My coffee though, was surprisingly underwhelming. It was no different from the pretend-cappucinos many cafes in London serve – the foam too airy, and it wasn’t even a centimetre thick. I’d drank most of the foam off even before I’d reached the halfway point! Shrugging and getting back to my newspaper, I thought, “at least the gelato was stellar…”
At this point Matteo came out from behind the bar and came over to my table and amicably started chatting to me. I can’t even remember how it started, but it was such a friendly gesture. He came over and pointed to the freezer to my left (filled with sundaes, cakes and puddings) and started telling me about the fantastic tasty things he was planning for Scoop – such as introducing more classic Italian desserts, as well as offering mini semifreddos, tiramisus, and so on. He really has a passion for Italian desserts, and clearly wants the whole of London to know more about them and eat them ;) Anyways, I just couldn’t leave without telling him about the mediocre cappucino – how would any self-respecting Italian allow the memory of a badly made coffee stay with a patron? Indeed, he looked slightly appalled and quickly spoke in rapid Italian to his mate, and before I could protest, they whipped me up another one, free of charge. Matteo said he was surprised that the first one turned out the way it did, because his friend owns a coffee shop in Italy. Every barista has his day I suppose!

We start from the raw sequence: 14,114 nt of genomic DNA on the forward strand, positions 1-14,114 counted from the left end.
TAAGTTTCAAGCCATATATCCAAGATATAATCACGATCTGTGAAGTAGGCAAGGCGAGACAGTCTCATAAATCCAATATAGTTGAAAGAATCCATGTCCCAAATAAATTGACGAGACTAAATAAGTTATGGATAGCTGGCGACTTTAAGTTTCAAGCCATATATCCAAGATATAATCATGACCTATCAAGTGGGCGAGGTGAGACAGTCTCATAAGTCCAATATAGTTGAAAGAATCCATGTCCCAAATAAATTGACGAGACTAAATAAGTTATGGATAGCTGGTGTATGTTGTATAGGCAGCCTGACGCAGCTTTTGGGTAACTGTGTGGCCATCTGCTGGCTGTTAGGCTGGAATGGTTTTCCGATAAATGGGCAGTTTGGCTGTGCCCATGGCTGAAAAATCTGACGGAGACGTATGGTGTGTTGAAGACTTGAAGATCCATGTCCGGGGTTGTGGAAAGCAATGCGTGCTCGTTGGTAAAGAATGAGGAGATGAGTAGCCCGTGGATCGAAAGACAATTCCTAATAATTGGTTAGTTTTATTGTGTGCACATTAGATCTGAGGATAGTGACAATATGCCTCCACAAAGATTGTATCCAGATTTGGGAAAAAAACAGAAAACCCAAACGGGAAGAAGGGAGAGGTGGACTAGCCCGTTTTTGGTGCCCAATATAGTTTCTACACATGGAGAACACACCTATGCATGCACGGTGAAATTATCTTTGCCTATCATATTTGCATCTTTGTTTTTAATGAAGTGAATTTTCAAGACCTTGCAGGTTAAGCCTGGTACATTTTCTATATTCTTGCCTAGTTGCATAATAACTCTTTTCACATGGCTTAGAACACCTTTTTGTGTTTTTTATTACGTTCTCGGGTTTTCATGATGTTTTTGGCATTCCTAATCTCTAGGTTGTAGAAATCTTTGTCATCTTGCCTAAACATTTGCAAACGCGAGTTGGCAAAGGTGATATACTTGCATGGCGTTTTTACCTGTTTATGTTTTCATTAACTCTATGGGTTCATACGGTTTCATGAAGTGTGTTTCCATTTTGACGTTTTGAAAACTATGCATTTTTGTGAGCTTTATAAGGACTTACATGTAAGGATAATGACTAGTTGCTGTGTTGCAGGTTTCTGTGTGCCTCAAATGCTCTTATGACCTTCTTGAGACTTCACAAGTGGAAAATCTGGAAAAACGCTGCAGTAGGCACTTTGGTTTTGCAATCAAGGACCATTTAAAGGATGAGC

The next cup was truly magnificent. Dense, creamy foam with little, even microscopic, air bubbles. Sitting haughtily, rising just slightly above the rim of the cup. Perfect. And the final mark of a great cappucino? When there’s still a layer of creamy foam sitting at the bottom of the cup after you’ve drained all the espresso. I was satisfied. I thanked the both of them, feeling just slightly embarassed that I’d made myself seem like such a demanding customer.
After more shop chat with Matteo, I took a few pictures and off I went, smiling. This is definitely going to be one of my usual haunts now. The fact that Matteo is so passionate about what he does, is dedicated to educating Londoners about Italian dessert, and genuinely cares about what his customers think and chats to you like an old friend, is truly commendable.
40 Shorts Gardens
Phone: 0207 2407 086